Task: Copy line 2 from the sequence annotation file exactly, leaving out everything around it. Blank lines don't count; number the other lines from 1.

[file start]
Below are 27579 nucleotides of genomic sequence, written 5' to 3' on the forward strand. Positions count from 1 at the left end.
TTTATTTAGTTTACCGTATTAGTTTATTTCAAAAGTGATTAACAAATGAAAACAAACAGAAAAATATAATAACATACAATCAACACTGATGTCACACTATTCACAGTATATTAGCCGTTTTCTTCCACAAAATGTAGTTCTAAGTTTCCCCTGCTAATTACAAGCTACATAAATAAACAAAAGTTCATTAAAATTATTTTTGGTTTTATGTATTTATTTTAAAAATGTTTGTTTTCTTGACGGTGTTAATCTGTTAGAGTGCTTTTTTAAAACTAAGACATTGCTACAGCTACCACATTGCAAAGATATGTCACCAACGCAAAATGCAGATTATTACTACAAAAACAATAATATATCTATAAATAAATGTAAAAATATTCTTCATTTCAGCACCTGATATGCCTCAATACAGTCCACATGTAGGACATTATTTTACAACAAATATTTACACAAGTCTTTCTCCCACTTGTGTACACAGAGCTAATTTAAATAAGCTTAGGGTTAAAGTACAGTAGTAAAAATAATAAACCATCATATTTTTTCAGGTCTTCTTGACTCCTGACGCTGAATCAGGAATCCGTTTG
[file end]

TTTATTTAGTTTACCGTATTAGTTTATTTCAAAAGTGATTAACAAATGAAAACAAACAGAAAAATATAATAACATACAATCAACACTGATGTCACACTATTCACAGTATATTAGCCGTTTTCTTCCACAAAATGTAGTTCTAAGTTTCCCCTGCTAATTACAAGCTACATAAATAAACAAAAGTTCATTAAAATTATTTTTGGTTTTATGTATTTATTTTAAAAATGTTTGTTTTCTTGACGGTGTTAATCTGTTAGAGTGCTTTTTTAAAACTAAGACATTGCTACAGCTACCACATTGCAAAGATATGTCACCAACGCAAAATGCAGATTATTACTACAAAAACAATAATATATCTATAAATAAATGTAAAAATATTCTTCATTTCAGCACCTGATATGCCTCAATACAGTCCACATGTAGGACATTATTTTACAACAAATATTTACACAAGTCTTTCTCCCACTTGTGTACACAGAGCTAATTTAAATAAGCTTAGGGTTAAAGTACAGTAGTAAAAATAATAAACCATCATATTTTTTCAGGTCTTCTTGACTCCTGACGCTGAATCAGGAATCCGTTTG